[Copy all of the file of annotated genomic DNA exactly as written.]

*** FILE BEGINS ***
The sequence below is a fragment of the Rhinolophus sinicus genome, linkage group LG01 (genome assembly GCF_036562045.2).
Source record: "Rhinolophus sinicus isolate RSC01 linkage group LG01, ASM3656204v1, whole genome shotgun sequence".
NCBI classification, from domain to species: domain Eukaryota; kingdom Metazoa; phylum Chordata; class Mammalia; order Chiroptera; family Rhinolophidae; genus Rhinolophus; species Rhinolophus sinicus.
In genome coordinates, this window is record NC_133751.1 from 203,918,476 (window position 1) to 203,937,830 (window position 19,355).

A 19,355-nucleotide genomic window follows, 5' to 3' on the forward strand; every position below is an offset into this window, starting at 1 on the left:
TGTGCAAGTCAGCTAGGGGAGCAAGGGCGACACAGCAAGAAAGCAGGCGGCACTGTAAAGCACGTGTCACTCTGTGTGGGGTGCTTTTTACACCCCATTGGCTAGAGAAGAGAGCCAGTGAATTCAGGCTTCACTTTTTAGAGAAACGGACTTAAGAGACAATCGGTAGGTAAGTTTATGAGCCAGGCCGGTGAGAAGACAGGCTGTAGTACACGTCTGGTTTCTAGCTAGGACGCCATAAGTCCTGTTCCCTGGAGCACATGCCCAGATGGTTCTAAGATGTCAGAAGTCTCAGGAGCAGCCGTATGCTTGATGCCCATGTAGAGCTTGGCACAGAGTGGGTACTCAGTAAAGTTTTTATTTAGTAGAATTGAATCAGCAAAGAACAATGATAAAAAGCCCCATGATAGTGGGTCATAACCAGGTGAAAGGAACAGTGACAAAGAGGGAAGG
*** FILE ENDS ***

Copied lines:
The sequence below is a fragment of the Rhinolophus sinicus genome, linkage group LG01 (genome assembly GCF_036562045.2).
Source record: "Rhinolophus sinicus isolate RSC01 linkage group LG01, ASM3656204v1, whole genome shotgun sequence".
NCBI classification, from domain to species: domain Eukaryota; kingdom Metazoa; phylum Chordata; class Mammalia; order Chiroptera; family Rhinolophidae; genus Rhinolophus; species Rhinolophus sinicus.
In genome coordinates, this window is record NC_133751.1 from 203,918,476 (window position 1) to 203,937,830 (window position 19,355).

A 19,355-nucleotide genomic window follows, 5' to 3' on the forward strand; every position below is an offset into this window, starting at 1 on the left:
TGTGCAAGTCAGCTAGGGGAGCAAGGGCGACACAGCAAGAAAGCAGGCGGCACTGTAAAGCACGTGTCACTCTGTGTGGGGTGCTTTTTACACCCCATTGGCTAGAGAAGAGAGCCAGTGAATTCAGGCTTCACTTTTTAGAGAAACGGACTTAAGAGACAATCGGTAGGTAAGTTTATGAGCCAGGCCGGTGAGAAGACAGGCTGTAGTACACGTCTGGTTTCTAGCTAGGACGCCATAAGTCCTGTTCCCTGGAGCACATGCCCAGATGGTTCTAAGATGTCAGAAGTCTCAGGAGCAGCCGTATGCTTGATGCCCATGTAGAGCTTGGCACAGAGTGGGTACTCAGTAAAGTTTTTATTTAGTAGAATTGAATCAGCAAAGAACAATGATAAAAAGCCCCATGATAGTGGGTCATAACCAGGTGAAAGGAACAGTGACAAAGAGGGAAGG